Climate-energy policies for low-carbon transitions

Many countries around the world are embarking on transitions to sustainable energy systems. Others are already well underway. These transitions will involve fundamental and interrelated changes in technologies and fuels used, infrastructure built, policies employed, markets and institutions. Lessons learned by countries whose transitions are already underway are potentially transferable and could help enhance effectiveness of policy packaging in other jurisdictions.

Real-world policy packages

IEA work on "real-world policy packages" investigates and addresses the complexities of layered energy-climate policy mixes and their interactions. We aim to help national policymakers deliver more effective, realistic, and well-integrated low-carbon climate and energy policies that take account of local political realities. Issues include integration of energy and climate policies with wider policy objectives, exploring the realistic role for moderate carbon prices, and understanding the benefits and trade-offs of "second-best" policy approaches. The work draws upon IEA’s world leading scenario modelling, as well as working directly with government policymakers to understand choices and trade-offs in policy packages in differing national contexts. 

One particular focus will be a partnership with China's National Development and Reform Commission (NDRC) to undertake a project on mapping China's policy mix and policy alignment, including by hosting a visiting staff member from NDRC for this work.

An initial scoping analysis of these topics is presented in the paper “Real-world Policy Packages”, to be released in 2017. This paper includes analysis using IEA World Energy Model scenarios to understand what supplementary policies may be needed to achieve a low-carbon transition if carbon prices are at moderate levels over the next 10-20 years, and a case study of Canada’s low-carbon policy mix.

Real-world policy packages for sustainable energy transitions

Many countries are embarking on transitions to sustainable energy systems. Others are already well underway. Their transitions will require fundamental and interrelated changes in technologies, fuels, infrastructure, policies, markets and institutions.  We provide an initial exploration of the key elements of policy packages for sustainable energy transitions as well as their application in different timeframes. Using the lens of "real-world" policy implementation, an overarching theme of the paper is that there is no single energy transition policy package that fits all countries - national policy objectives and constraints will shape each jurisdiction’s policy mix.

Taking the challenge of implementing robust carbon pricing as one example of a constraint faced in implementation of policy packages, we also quantitatively analyse the role of moderate carbon pricing across different sectors in IEA scenarios. Finally, an in-depth case study of Canada’s low carbon energy transition policy package shows that policy packages are essential - and inevitable - to drive sustainable energy transition in thee real world, but attention must be paid to interactions amongst policies.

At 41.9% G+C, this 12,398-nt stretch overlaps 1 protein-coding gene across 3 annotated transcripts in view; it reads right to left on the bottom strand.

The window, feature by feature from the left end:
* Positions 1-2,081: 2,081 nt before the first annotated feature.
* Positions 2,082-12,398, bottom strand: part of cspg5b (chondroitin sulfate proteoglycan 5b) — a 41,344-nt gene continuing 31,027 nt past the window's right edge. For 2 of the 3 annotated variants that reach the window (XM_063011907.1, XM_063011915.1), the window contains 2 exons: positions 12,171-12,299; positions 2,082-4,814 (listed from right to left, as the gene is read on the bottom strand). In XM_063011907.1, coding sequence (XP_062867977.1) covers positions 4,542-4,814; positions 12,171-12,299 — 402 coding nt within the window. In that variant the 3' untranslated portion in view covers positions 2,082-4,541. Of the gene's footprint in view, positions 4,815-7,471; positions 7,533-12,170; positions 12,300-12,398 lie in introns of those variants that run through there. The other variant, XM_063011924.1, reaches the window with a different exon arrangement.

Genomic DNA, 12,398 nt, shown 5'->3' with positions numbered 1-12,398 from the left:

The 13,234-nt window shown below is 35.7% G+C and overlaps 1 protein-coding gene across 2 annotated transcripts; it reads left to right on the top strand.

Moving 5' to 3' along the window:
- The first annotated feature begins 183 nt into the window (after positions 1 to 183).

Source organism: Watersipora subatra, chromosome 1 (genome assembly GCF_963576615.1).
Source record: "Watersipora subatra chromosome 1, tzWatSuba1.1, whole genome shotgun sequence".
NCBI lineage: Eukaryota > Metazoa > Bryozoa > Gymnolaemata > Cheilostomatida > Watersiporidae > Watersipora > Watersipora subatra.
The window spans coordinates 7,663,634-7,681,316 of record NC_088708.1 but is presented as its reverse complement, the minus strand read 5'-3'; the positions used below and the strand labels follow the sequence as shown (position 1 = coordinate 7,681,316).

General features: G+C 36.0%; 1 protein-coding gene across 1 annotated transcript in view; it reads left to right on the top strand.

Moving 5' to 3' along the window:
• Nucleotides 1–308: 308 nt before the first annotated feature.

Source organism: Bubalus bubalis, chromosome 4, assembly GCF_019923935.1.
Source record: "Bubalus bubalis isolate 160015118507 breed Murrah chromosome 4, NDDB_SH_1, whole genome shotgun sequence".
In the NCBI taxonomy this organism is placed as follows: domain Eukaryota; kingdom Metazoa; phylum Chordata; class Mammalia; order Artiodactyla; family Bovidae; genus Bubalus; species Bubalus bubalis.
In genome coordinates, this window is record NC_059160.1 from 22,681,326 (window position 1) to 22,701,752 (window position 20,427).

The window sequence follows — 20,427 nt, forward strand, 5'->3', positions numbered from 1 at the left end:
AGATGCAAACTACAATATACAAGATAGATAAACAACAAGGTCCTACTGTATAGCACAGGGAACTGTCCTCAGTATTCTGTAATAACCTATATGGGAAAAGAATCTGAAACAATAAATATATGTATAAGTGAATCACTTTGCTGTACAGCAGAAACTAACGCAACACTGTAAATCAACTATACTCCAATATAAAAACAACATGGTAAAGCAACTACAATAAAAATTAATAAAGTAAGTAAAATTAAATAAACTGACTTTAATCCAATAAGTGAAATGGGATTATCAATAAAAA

Energy, Climate Change and Environment: 2016 Insights

The historic Paris Agreement on climate change sets the course for a fundamental transformation of the global economy over the next decades. The Agreement’s overarching goal of limiting global average temperature rise to "well below 2°C" will entail profound changes in the global energy system. Achieving the deep cuts in global carbon emissions that this vision requires is no small task given the enormous challenge of implementing – and eventually exceeding – current country climate pledges.

This publication examines key sectors, technologies, and policy measures that will be central in this transition to a low-carbon energy system.

Carbon pricing and emissions trading

Carbon pricing is a critical element of energy-climate policy packages. Accurate pricing of energy drives decisions in investment, operations, and consumption across the energy sector by all actors. One form of carbon pricing, emissions trading, is a way of introducing flexibility into a system where participants have to meet emissions targets. These participants may be countries (as in the case of UNFCCC targets), or companies (as in the case of a domestic emissions trading scheme). Participants can buy units to cover any emissions above their targets, or sell units if they reduce their emissions below their targets. The presence of a market for these units creates a value for emissions reductions which stimulates investment in the most cost-effective areas. Emissions trading leads to a reduction in compliance costs compared to meeting the same target through domestic/internal means only.

IEA-IETA-EPRI Annual Workshop on Greenhouse Gas Emissions Trading

Each year, the International Energy Agency (IEA), International Emissions Trading Association (IETA) and Electric Power Research Institute (EPRI) organise an invitation-only workshop on greenhouse gas emissions trading. This annual event brings together over one hundred senior officials from OECD countries, the European Union and other nations, corporate executives from electric companies, energy-intensive industries, brokerage companies and the financial community, analysts and researchers from non-governmental organisations and academia, to discuss developments in GHG emissions trading and related issues around the world. The workshop combines presentations based on recent research with interactive discussions, held under the Chatham House rule. 

Our work on Climate change